Wednesday, October 31, 2012

10/28 Balmorhea State Park, TX

Part of my trip being an adventure rather than a vacation is never knowing what I am going to find until I get somewhere.  I made a reservation at this park because someone recommended it and told me it had a spring and pool, and it was on my way to San Antonio and not far off Interstate 10.  It was a long drive from Carlsbad across some of the flattest and dryest land I had ever seen.  Then when I got close to the state park, the land got hillier and I could see mountains in the distance.

Some history:  This park was constructed over a natural spring by the Civilian Conservation Corp in the 30s.  They built a campground, motel units, administration buildings, and a 3.5 million gallon pool over the springs.  This web site gives more detail:  http://www.tpwd.state.tx.us/state-parks/balmorhea

The water comes directly into the pool through the sandy and rocky bottom, at the rate of 1,000,000 gallons per hour.  That's enough to produce a very fast-flowing stream coming out of the pool and into a reconstructed wetland and then into draining ditches that are used for irrigation.  I have not seen this much flowing water since I came west!  In a desert environment, this is amazing and must have been used by native Americans, but I could not find any information on this.  There are fish in both the pool and the wetlands, including two endangered species, one of which lives lnly in this spring. 

The bottom of the big pool is natural rock and sand, although I am sure it was moved around a bit during construction.  The sides are cement and depth ranges from 3' to 25'.  You can rent skin diving gear and get lessons there, as well as just enjoy swimming. 

Here are some pictures of the pool and the stream leaving the pool.  You can see how crystal clear the water is.  One of the irrigation ditches ran directly behind my campsite, and I could see little fish even there.  You would have difficulty standing up in this ditch because of the fast current produced by this spring.





And here is the campground and the motel units.  (Notice that all picnic sites in this part of the country have metal or cement roofs because of the summer sun.)  If you ever go to west Texas, just south of Pecas, stop here for a swim or a dive!  It's only about 5 miles off of I 10.


Sunday, October 28, 2012

10/26 - Carlsbad Caverns, NM

I know absolutely for a fact that I was here in 1980 and even have copies of the photos for proof.  I usually have an excellent memory for places I have been to.  However, for the life of me, I could not remember anything once I got to the caverns--not the drive in, not the visitor center, not even anything in the cavern! 

I took the Big Room self-guided tour, which was just fine.  It is a very impressive place, but the photos I took this time were a bit dark, so I am only posting two.


I spent two nights at the Brantley Lake State Park, which was about 35 miles away, but there just wasn't anything decent any closer.  It was very deserted, which I like.  One reason may have been the low water level and of course it being mid-week.  Check out the huge dam that makes this lake:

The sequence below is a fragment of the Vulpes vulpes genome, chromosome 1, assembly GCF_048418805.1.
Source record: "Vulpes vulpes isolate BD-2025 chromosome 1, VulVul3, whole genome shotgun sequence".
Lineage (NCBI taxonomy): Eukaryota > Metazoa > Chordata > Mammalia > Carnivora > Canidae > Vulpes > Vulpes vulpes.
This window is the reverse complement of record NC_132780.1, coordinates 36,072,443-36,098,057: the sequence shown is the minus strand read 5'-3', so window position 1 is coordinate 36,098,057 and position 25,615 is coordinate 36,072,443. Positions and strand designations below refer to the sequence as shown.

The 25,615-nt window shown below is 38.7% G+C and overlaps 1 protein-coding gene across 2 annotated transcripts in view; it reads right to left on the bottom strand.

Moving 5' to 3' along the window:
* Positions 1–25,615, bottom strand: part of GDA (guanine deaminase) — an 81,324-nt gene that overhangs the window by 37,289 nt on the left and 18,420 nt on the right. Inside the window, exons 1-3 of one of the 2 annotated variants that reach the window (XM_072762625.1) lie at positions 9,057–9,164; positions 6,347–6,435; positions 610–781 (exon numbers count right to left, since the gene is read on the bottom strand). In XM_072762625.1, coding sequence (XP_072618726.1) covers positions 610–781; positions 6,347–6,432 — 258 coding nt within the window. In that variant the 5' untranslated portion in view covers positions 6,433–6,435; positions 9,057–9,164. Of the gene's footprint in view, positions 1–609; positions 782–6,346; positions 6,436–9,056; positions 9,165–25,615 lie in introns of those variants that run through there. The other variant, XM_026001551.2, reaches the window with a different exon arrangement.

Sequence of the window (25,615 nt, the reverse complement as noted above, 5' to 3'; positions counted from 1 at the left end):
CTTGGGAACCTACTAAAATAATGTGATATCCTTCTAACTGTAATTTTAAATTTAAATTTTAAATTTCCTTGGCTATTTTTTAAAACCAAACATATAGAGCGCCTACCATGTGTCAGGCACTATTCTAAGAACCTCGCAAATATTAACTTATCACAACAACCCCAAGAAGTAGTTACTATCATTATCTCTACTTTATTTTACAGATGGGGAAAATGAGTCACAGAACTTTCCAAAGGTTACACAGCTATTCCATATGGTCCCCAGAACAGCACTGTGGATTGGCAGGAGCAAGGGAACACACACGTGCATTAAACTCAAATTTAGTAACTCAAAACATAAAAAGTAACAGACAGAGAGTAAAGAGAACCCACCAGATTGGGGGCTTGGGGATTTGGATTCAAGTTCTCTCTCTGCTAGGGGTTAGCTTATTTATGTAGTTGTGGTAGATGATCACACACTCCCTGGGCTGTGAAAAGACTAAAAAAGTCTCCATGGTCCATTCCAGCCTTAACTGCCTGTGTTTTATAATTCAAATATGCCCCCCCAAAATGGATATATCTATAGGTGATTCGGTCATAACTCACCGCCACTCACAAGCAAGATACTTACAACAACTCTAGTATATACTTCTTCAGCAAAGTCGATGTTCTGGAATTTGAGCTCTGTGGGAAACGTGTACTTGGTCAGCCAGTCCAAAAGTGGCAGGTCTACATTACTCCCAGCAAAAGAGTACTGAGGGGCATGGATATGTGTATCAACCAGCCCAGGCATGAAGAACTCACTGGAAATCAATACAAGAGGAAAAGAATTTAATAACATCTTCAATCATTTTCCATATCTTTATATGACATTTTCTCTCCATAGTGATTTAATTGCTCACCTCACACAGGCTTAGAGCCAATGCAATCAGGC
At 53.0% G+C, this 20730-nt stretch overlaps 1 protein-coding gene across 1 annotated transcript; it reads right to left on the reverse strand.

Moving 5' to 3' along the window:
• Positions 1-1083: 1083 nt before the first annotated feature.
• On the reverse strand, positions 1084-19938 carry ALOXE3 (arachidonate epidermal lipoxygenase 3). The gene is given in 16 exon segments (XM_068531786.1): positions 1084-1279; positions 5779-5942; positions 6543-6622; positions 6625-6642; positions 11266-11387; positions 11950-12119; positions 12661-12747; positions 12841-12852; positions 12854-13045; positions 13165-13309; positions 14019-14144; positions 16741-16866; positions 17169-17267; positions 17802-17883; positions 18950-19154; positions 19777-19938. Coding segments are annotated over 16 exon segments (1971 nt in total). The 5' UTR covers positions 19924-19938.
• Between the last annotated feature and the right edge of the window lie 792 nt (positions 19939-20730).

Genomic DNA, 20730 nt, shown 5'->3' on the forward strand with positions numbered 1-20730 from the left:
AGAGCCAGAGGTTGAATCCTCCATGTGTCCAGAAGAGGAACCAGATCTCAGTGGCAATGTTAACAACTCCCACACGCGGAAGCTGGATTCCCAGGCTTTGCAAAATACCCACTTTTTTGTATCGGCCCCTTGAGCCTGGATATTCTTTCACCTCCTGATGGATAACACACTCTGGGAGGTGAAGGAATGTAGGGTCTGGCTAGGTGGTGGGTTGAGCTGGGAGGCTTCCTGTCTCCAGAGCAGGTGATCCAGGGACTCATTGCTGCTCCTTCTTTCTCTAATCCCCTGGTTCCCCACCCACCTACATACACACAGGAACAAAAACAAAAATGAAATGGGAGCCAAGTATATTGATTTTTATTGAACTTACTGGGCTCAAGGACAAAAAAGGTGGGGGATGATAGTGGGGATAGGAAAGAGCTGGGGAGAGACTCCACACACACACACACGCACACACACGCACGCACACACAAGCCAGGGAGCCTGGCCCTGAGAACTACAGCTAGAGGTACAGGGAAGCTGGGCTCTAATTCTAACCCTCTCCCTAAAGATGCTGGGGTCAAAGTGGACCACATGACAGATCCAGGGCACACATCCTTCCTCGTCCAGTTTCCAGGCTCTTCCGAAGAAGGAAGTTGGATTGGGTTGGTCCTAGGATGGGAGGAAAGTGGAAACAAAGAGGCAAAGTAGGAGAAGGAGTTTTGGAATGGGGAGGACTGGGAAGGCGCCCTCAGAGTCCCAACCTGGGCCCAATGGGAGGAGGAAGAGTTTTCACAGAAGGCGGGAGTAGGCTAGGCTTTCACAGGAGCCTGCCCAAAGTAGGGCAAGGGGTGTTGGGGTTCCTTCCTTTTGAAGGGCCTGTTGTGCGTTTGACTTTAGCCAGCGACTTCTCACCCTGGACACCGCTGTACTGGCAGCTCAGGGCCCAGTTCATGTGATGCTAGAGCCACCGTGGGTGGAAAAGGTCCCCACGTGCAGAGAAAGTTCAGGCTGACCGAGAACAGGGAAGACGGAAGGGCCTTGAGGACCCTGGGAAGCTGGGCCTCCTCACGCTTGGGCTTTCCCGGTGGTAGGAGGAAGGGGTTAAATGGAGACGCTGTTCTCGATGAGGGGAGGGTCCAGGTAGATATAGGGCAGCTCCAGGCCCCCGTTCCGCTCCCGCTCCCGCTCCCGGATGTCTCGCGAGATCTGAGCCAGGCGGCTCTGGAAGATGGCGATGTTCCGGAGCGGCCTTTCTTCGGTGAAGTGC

The earthern part of the dam is at least a mile long.  Now check out the water level of the lake:

The lake is that little puddle in the middle, not deep enough for much other than a canoe, certainly not enough for anything with power.  The campground was five miles from the nearest main road and very quiet, which is what I like. 

And here is another rabbit I managed to sneak a photo of.  He was a black-tailed jackrabbit, although I did not see his tail.  His ears have a black patch that matches online photos of this species.  I noticed him because they stand on their hind legs to eat leaves from shrubs.


Onward tomorrow to Texas! 


Friday, October 26, 2012

10/25 White Sands National Monument

I love this place!!  I spent a couple of hours here and wish I had had more time, but I had a long drive to my campground and did not want to get there after dark.  Actually, I have never driven my rig in the dark and having to back into a narrow spot and not run over the electric post and water spigot in the pitch dark does not appeal to me. 

I have poor internet and am in a hurry as I am posting from a Walmart parking lot because internet is non-existant in my isolated campground.  (More tomorrow on that and Carlesbad Caverns.)

Driving into the dune area:

It is a long story, but this lake, fed by underground streams from mineral deposits in the mountains is the source of all the blowing sand and the dunes themselves.

In the heart of the dunes and a picnic area:




All plants on the dunes start their lives in between the dunes.  As the dunes advance, they grow longer stems, so the yucca on the dune is really 30' taller than the one on the level ground.  When the sand blows away and the dune moves, the one with the long stem will fall over!